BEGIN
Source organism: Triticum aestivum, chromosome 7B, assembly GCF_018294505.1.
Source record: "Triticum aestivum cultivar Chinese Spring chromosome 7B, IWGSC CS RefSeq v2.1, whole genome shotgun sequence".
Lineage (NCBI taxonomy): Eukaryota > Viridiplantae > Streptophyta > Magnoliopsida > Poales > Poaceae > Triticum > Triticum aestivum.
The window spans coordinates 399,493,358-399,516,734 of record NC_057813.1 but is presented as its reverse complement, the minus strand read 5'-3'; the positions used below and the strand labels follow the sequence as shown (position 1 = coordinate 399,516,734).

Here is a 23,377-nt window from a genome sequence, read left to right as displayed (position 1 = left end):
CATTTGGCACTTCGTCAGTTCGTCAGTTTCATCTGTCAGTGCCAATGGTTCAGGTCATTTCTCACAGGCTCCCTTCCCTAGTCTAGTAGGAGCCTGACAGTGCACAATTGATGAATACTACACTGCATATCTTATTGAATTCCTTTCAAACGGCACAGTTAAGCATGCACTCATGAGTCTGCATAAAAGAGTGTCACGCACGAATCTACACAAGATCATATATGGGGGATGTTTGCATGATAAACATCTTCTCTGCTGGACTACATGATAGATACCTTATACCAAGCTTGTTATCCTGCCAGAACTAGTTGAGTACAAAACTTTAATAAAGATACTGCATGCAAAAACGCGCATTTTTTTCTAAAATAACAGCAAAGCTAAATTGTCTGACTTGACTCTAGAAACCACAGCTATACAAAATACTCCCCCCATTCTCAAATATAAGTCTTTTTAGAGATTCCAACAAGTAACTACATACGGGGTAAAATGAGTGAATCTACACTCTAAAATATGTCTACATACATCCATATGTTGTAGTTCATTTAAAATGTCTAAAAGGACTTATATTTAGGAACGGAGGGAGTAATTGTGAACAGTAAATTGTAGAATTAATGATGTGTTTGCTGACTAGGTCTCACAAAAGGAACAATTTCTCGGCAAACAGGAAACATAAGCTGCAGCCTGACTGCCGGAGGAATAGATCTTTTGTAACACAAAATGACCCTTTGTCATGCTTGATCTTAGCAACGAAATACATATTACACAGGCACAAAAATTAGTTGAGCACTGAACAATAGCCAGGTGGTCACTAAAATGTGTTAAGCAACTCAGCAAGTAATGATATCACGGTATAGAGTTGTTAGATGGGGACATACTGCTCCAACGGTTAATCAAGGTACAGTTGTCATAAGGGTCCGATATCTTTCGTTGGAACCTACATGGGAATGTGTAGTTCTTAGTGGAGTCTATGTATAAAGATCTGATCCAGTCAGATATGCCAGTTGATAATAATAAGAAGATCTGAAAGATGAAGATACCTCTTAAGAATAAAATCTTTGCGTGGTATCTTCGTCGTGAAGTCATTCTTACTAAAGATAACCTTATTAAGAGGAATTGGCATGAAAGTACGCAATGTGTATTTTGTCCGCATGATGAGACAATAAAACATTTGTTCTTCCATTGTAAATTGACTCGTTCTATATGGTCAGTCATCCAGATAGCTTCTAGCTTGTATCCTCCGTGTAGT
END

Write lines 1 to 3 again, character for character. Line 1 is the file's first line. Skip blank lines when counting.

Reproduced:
Source organism: Triticum aestivum, chromosome 7B, assembly GCF_018294505.1.
Source record: "Triticum aestivum cultivar Chinese Spring chromosome 7B, IWGSC CS RefSeq v2.1, whole genome shotgun sequence".
Lineage (NCBI taxonomy): Eukaryota > Viridiplantae > Streptophyta > Magnoliopsida > Poales > Poaceae > Triticum > Triticum aestivum.